where YNF/LV RING represents near-field admittance values associated with the LVring electrode and wherein SlopeNF/Y and BaselineNF/Y are predetermined values representative of a linear correlation of YNF/LV RING to patient LAP.
10. The method of claim 3 wherein the plurality of electrodes include: an LVring electrode, an RVring electrode, an RAring electrode, a case electrode and an RVcoil electrode.
11. The method of claim 10 wherein the vector-based impedance measurements include an LVring-case measurement, an RVring-case measurement, an RAring-case measurement, an RVcoil-case measurement, an LVring-RAring measurement, and an LVring-RVring measurement.
12. The method of claim 1 wherein detecting one or more cardiac parameters includes detecting changes in the relative near-field immittance corresponding to a selected electrode and associating that change with a change in fluid content and/or tissue composition within a corresponding anatomical structure associated with the electrode.
13. The method of claim 12 wherein the selected electrode is an LVring electrode and wherein the corresponding structure associated with the electrode includes one or more of a coronary vein, an LV chamber, an LV myocardium, and pericardial space of the heart of the patient.
14. The method of claim 12 wherein the selected electrode is an RVring electrode and wherein the corresponding structure associated with the electrode includes one or more of an RV chamber and RV myocardium of the heart of the patient.
15. The method of claim 12 wherein the selected electrode is an RAring electrode and wherein the corresponding structure associated with the electrode includes one or more of an RA chamber and RA myocardium of the heart of the patient.
16. The method of claim 12 wherein the selected electrode is a case electrode and wherein the corresponding structure associated with the electrode is a device pocket.
17. The method of claim 12 wherein the selected electrode is an RVcoil electrode and wherein the corresponding structure associated with the electrode includes one or more of an RV chamber and RV myocardium of the heart of the patient.
18. The method of claim 1 wherein the vector-based immittance measurements correspond to an impedance polygon.
19. The method of claim 18 wherein the vector-based immittance measurements correspond to an impedance triangle.
20. The method of claim 1 wherein detecting one or more cardiac parameters based on the relative near-field immittance values includes detecting parameters representative of changes in fluid volume content indicative of one or more of heart failure and pulmonary edema.
21. The method of claim 1 wherein detecting one or more cardiac parameters based on the relative near-field immittance values includes detecting parameters representative of lead anomalies including one or more of lead dislodgement, lead failure, lead infection, lead abrasion, and lead perforation of cardiac tissue.
22. The method of claim 1 wherein detecting one or more cardiac parameters based on the relative near-field immittance values includes detecting parameters representative of one or both of the onset of cardiac pacing and the termination of cardiac pacing.
23. The method of claim 1 wherein detecting one or more cardiac parameters based on the relative near-field immittance values includes estimating volumes which include one or more of left ventricular (LV) volume and pericardial fluid volume based on a near-field immittance signal corresponding to an LVring electrode.
24. The method of claim 1 wherein detecting one or more cardiac parameters based on the relative near-field immittance values includes estimating right ventricular (RV) volume based on a near-field immittance signal corresponding to an RVring electrode.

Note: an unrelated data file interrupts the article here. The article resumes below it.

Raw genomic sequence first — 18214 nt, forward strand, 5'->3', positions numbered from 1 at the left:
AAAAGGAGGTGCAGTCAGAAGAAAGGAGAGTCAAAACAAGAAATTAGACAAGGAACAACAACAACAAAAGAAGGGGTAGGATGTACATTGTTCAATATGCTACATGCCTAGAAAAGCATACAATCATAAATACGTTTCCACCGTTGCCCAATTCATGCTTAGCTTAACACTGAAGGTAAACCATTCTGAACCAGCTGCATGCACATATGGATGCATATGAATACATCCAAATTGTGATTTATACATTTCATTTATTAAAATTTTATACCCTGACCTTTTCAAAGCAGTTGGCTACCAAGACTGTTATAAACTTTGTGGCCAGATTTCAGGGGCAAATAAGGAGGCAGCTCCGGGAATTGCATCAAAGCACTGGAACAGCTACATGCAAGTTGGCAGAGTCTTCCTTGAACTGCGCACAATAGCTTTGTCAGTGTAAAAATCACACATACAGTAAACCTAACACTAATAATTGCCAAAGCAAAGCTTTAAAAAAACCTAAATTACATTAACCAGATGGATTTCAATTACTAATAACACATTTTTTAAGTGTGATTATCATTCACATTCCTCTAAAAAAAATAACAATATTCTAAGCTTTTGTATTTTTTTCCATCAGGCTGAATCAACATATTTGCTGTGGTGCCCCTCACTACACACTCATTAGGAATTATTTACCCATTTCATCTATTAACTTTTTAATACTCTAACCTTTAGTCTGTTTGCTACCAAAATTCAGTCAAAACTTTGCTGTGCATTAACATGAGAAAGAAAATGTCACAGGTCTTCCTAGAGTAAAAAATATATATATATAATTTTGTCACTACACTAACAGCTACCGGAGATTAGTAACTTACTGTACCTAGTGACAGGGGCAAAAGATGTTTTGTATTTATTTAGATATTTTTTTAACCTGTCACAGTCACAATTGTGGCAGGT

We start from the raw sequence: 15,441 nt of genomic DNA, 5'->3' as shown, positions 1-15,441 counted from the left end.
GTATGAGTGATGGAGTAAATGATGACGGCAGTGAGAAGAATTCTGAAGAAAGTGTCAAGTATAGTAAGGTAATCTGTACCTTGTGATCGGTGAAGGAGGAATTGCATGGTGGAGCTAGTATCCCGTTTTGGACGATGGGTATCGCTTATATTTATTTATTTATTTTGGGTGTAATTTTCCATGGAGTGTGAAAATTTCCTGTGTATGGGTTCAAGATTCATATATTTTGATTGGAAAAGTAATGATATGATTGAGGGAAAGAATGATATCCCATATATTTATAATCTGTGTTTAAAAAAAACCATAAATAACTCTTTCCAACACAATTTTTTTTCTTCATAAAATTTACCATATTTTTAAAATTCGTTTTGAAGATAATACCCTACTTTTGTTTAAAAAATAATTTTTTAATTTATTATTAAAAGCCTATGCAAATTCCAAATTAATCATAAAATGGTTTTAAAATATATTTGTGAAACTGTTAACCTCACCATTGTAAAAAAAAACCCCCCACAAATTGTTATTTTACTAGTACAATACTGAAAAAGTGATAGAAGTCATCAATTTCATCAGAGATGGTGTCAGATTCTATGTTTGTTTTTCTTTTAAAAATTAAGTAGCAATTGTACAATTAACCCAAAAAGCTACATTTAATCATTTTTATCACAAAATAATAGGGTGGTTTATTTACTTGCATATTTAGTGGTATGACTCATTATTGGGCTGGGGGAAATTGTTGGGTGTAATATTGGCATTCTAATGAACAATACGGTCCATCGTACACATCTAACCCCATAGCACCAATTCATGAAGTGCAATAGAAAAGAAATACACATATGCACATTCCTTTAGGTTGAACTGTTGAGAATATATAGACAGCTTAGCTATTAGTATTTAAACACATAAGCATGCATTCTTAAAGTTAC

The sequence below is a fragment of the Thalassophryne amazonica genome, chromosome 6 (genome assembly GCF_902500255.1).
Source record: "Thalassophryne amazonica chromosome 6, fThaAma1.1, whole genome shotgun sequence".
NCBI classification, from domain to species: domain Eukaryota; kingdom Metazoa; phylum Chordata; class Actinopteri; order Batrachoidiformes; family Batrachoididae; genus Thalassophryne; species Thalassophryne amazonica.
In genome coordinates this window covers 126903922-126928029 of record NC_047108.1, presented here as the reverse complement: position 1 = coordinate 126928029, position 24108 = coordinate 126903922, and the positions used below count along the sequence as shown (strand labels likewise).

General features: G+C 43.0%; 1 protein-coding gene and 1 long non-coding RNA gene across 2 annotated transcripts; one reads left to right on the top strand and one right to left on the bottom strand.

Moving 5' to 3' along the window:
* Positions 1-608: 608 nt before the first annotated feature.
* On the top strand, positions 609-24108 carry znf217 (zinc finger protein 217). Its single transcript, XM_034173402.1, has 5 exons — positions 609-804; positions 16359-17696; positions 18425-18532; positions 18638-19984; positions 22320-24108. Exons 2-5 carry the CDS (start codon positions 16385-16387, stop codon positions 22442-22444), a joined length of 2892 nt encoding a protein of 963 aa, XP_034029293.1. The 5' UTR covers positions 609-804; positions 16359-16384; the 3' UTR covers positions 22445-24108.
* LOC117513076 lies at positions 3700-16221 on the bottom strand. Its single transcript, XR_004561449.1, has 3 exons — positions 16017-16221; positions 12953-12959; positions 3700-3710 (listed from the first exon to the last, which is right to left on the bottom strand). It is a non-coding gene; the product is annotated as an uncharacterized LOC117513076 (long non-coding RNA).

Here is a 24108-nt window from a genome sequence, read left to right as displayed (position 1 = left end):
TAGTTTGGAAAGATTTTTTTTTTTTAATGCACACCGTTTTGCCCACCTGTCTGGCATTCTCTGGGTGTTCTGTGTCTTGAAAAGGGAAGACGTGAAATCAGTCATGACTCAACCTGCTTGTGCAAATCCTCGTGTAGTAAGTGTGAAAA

25. The method of claim 1 wherein detecting one or more cardiac parameters based on the relative near-field immittance values includes detecting parameters representative of lead pocket infection based on a near-field immittance signal corresponding to a device housing electrode.
26. The method of claim 1 wherein the vector-based immittance measurements are bipolar immittance measurements.
27. The method of claim 1 wherein the vector-based immittance measurements are quadripolar immittance measurements measured using a set of electrodes, wherein current electrodes of the set and corresponding voltage electrodes of the set are in close proximity to one another.
28. A system use with an implantable medical device for implant within a patient, the system comprising:
a vector-based immittance detector operative to detect vector-based immittance measurements within tissues of the patient using a plurality of electrodes coupled to the device;
a immittance converter operative to convert the vector-based immittance measurements into individual electrode-based immittance values, wherein the individual electrode-based immittance measurements corresponding to a particular electrode are relative near-field immittance values and the relative near-field immittance values are representative of the immittance of tissues in sufficiently close proximity to the electrode to exclude substantially all far-field immittance contributions; and
a controller operative to control at least one device function in response to the individual electrode-based immittance values, wherein the at least one device function includes detecting one or more cardiac parameters based on the relative near-field immittance values.
29. A system use with an implantable medical device for implant within a patient, the system comprising:
means for detecting vector-based immittance measurements within tissues of the patient using a plurality of electrodes coupled to the device;
means for converting the vector-based immittance measurements into individual electrode-based immittance values, wherein the individual electrode-based immittance measurements corresponding to a particular electrode are relative near-field immittance values and the relative near-field immittance values are representative of the immittance of tissues in sufficiently close proximity to the electrode to exclude substantially all far-field immittance contributions; and
means for controlling at least one device function in response to the individual electrode-based immittance values, wherein the at least one device function includes detecting one or more cardiac parameters based on the relative near-field immittance values.